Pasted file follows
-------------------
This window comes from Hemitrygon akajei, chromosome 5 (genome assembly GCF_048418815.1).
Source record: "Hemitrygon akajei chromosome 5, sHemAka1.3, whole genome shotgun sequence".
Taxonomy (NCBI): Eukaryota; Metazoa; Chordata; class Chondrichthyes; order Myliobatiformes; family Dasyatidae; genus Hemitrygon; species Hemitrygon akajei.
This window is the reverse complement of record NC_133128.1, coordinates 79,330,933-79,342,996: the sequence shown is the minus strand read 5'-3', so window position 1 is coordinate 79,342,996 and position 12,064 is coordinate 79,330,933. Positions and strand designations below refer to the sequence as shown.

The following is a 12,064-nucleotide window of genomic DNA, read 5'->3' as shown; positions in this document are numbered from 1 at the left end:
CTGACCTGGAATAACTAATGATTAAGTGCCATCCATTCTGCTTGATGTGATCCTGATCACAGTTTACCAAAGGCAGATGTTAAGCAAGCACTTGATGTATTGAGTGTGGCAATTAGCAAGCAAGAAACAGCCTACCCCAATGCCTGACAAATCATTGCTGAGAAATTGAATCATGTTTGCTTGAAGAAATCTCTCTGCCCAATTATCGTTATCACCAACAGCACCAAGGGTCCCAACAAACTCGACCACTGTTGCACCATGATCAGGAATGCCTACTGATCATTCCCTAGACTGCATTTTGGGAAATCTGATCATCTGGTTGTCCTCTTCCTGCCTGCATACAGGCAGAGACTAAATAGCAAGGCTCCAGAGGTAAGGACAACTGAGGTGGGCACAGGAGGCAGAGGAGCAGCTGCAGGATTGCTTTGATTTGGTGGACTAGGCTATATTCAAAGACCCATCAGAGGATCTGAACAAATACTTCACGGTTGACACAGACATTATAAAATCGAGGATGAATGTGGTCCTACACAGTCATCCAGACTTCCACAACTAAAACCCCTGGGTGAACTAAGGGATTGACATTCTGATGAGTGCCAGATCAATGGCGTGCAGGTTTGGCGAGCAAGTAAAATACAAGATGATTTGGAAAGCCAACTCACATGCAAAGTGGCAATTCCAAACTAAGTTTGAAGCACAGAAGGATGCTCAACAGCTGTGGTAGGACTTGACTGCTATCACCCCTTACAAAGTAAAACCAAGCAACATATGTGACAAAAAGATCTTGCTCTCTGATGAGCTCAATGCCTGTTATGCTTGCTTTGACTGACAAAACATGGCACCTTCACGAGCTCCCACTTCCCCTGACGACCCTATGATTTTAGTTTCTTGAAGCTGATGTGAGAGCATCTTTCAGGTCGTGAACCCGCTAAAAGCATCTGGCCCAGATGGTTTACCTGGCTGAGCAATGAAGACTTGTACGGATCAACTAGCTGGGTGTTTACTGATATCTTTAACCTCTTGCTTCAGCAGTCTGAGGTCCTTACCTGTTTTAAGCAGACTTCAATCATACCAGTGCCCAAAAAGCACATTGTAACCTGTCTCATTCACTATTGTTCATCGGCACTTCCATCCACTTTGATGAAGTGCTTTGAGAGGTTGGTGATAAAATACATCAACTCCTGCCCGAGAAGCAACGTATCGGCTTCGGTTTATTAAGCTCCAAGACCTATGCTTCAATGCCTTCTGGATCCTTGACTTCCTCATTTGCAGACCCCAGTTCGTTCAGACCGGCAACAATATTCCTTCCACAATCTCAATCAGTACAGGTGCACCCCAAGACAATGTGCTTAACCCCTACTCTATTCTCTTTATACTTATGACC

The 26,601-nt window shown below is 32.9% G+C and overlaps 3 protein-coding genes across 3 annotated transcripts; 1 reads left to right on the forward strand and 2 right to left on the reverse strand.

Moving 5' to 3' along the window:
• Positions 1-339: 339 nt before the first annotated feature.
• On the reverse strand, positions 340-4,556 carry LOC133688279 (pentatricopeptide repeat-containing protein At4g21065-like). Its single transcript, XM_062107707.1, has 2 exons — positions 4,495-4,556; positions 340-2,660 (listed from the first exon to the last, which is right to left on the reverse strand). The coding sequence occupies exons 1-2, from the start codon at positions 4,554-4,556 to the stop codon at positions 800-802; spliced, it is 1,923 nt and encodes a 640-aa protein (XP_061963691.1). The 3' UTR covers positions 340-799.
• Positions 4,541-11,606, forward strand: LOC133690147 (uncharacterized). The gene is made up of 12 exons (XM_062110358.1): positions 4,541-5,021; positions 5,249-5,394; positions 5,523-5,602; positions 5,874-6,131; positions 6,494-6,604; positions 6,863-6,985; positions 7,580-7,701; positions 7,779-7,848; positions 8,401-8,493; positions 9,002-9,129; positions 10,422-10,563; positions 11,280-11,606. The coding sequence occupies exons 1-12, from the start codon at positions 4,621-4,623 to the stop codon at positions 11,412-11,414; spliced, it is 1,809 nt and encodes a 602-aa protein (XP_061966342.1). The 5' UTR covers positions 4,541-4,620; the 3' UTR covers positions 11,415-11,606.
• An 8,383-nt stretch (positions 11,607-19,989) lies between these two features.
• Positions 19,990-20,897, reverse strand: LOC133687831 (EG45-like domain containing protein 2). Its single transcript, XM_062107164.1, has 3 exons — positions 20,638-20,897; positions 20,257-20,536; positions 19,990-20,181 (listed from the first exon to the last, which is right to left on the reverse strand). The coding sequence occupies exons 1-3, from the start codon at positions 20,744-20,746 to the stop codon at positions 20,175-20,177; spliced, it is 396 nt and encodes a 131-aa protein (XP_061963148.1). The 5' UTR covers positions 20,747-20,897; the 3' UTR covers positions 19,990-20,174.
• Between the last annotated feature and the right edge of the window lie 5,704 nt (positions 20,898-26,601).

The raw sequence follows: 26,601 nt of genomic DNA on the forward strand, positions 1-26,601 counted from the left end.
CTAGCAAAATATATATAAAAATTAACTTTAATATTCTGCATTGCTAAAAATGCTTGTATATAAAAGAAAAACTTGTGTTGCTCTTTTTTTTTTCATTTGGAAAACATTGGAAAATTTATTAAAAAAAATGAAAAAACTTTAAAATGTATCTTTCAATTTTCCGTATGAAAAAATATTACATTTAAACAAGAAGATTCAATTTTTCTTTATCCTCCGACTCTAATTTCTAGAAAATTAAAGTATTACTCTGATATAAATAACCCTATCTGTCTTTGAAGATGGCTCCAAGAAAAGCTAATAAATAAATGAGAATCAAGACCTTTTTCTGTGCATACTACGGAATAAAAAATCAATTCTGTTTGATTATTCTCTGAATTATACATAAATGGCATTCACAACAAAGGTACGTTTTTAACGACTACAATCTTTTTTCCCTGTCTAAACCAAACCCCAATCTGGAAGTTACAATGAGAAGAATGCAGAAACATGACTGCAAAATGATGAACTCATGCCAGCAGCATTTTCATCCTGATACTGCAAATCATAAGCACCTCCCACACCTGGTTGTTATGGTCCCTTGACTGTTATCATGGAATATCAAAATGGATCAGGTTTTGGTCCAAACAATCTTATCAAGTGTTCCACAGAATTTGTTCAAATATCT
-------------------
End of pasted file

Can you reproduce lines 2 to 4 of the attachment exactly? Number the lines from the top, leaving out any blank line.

Source record: "Hemitrygon akajei chromosome 5, sHemAka1.3, whole genome shotgun sequence".
Taxonomy (NCBI): Eukaryota; Metazoa; Chordata; class Chondrichthyes; order Myliobatiformes; family Dasyatidae; genus Hemitrygon; species Hemitrygon akajei.
This window is the reverse complement of record NC_133128.1, coordinates 79,330,933-79,342,996: the sequence shown is the minus strand read 5'-3', so window position 1 is coordinate 79,342,996 and position 12,064 is coordinate 79,330,933. Positions and strand designations below refer to the sequence as shown.